A well-illustrated title that may give confidence to students struggling with reading difficulties.




A girl with a learning disorder meets an inspirational teacher in this debut picture book by teacher Weston, illustrated by her former student AK.

An unnamed girl with brown skin and long, dark hair has trouble reading. As a result, school is difficult, and her elementary school teachers believe her to be lazy and careless. When she enters fourth grade, though, she finally has a teacher who understands how to make learning fun. When she’s tested in fifth grade, the school administration discovers that although she doesn’t read aloud well, she’s a highly advanced reader “in her head,” and the girl realizes that she has skills that are “super powers.” Readers may assume that the protagonist has dyslexia, although this is never directly stated. However, the book is printed in easier-to-read OpenDyslexic typeface, and a guide at the end tells of dyslexics’ struggles and strengths. Unfortunately, the book never shows the process of how the girl discovers her “super powers,” which would have been helpful to readers. AK’s colored-pencil and marker illustrations beautifully fit the tone of the text and feature a diverse cast of teachers and students.

A well-illustrated title that may give confidence to students struggling with reading difficulties.

Pub Date: May 16, 2018

ISBN: 978-1-5255-2706-7

Page Count: 37

Publisher: FriesenPress

Review Posted Online: Sept. 10, 2018

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This companion piece to the other fairy tales Marcia Brown has interpreted (see Puss In Boots, 1952, p. 548 and others) has the smoothness of a good translation and a unique charm to her feathery light pictures. The pictures have been done in sunset colors and the spreads on each page as they illustrate the story have the cumulative effect of soft cloud banks. Gentle.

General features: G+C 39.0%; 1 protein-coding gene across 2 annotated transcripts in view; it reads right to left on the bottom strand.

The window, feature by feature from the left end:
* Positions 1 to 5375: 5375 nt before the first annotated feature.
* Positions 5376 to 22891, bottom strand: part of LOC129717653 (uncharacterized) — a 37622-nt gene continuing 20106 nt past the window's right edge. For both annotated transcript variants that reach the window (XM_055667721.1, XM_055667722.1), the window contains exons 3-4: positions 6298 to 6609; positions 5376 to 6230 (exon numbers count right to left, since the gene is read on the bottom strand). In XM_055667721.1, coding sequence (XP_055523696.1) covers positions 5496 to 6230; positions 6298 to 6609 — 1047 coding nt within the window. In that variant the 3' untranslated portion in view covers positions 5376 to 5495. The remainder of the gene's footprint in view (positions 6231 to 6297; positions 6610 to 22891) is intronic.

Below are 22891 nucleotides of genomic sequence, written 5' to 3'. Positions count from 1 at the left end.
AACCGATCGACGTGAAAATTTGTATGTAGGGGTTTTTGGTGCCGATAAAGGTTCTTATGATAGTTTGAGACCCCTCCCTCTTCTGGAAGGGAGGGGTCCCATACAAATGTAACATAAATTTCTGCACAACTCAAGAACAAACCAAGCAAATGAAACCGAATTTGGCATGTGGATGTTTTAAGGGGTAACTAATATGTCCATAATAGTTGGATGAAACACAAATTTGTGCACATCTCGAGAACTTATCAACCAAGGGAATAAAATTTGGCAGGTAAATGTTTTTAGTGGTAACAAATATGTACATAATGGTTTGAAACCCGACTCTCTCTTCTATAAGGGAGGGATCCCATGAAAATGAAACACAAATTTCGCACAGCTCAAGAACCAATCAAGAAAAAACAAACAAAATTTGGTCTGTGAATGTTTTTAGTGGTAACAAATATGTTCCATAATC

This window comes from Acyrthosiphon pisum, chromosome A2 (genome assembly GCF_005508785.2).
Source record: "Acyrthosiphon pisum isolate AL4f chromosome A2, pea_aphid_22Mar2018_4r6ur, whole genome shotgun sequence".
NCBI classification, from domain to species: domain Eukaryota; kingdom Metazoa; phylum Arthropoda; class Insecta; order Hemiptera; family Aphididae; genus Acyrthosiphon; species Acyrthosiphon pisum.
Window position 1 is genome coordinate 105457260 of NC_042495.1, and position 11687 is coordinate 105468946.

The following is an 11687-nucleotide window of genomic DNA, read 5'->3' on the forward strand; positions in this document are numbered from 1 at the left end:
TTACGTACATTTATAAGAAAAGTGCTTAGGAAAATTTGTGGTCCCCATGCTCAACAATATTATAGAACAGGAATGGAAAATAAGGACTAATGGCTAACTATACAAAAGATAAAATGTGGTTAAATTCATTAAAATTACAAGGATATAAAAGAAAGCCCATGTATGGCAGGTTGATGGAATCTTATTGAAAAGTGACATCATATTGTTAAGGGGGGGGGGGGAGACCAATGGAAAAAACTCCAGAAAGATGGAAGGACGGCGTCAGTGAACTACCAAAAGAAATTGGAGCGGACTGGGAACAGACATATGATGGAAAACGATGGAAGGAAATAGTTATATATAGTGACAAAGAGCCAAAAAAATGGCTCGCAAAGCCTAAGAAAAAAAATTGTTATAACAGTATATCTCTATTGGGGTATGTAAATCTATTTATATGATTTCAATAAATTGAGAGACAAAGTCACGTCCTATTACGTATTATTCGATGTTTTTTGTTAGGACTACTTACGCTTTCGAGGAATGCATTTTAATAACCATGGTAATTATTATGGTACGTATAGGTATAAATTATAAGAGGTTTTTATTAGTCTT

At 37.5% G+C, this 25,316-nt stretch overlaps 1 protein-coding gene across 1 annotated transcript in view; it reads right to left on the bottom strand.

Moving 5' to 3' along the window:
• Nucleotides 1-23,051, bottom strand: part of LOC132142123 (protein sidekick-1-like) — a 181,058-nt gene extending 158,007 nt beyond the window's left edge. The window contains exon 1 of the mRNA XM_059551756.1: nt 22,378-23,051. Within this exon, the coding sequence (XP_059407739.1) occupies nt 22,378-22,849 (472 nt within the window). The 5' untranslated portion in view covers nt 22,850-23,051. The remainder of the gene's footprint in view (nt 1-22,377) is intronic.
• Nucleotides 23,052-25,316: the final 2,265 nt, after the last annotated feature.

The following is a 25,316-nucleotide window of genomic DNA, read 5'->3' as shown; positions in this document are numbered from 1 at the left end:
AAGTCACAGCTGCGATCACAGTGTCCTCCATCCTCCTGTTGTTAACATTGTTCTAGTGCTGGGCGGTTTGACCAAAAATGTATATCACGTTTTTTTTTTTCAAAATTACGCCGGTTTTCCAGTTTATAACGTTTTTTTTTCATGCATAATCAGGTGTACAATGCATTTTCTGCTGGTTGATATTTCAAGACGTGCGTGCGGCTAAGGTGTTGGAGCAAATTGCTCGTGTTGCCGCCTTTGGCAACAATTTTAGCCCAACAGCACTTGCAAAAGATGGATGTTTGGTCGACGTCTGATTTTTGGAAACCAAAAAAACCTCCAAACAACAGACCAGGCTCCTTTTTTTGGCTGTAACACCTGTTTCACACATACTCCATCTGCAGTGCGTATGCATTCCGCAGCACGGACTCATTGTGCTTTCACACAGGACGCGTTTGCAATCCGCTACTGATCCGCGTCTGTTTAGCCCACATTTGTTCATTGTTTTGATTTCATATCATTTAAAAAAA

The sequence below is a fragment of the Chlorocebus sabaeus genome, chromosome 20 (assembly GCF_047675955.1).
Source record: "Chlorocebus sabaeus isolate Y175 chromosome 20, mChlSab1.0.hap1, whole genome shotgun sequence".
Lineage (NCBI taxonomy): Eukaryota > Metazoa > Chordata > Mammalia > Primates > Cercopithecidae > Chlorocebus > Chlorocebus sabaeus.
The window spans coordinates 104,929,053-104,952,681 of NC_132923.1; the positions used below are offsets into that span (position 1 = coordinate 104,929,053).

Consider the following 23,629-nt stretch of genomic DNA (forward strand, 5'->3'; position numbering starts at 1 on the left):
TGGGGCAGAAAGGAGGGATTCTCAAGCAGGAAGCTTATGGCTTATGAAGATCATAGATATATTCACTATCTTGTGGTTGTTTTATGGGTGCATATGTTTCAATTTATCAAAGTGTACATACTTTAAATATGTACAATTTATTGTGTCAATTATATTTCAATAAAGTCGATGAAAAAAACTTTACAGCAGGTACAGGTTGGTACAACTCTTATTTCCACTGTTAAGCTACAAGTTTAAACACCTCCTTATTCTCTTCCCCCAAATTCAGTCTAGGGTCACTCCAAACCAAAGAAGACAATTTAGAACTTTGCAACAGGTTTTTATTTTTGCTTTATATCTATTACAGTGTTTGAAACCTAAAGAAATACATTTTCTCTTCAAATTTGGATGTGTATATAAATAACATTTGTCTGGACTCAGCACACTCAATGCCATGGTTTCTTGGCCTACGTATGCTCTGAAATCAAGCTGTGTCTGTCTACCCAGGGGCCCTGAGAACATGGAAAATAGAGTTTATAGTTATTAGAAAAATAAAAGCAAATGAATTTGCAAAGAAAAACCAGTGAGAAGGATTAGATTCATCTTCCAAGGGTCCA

Pub Date: June 15, 1954

ISBN: 0684126761

Page Count: 40

Publisher: Scribner

Review Posted Online: Oct. 26, 2011

Kirkus Reviews Issue: June 15, 1954

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The greening of Dr. Seuss, in an ecology fable with an obvious message but a savingly silly style. In the desolate land of the Lifted Lorax, an aged creature called the Once-ler tells a young visitor how he arrived long ago in the then glorious country and began manufacturing anomalous objects called Thneeds from "the bright-colored tufts of the Truffula Trees." Despite protests from the Lorax, a native "who speaks for the trees," he continues to chop down Truffulas until he drives away the Brown Bar-ba-loots who had fed on the Tuffula fruit, the Swomee-Swans who can't sing a note for the smogulous smoke, and the Humming-Fish who had hummed in the pond now glumped up with Gluppity-Glupp. As for the Once-let, "1 went right on biggering, selling more Thneeds./ And I biggered my money, which everyone needs" — until the last Truffula falls. But one seed is left, and the Once-let hands it to his listener, with a message from the Lorax: "UNLESS someone like you/ cares a whole awful lot,/ nothing is going to get better./ It's not." The spontaneous madness of the old Dr. Seuss is absent here, but so is the boredom he often induced (in parents, anyway) with one ridiculous invention after another. And if the Once-let doesn't match the Grinch for sheer irresistible cussedness, he is stealing a lot more than Christmas and his story just might induce a generation of six-year-olds to care a whole lot.

Pub Date: Aug. 12, 1971

ISBN: 0394823370

Page Count: 72

Publisher: Random House

Review Posted Online: Oct. 19, 2011

Kirkus Reviews Issue: Sept. 1, 1971

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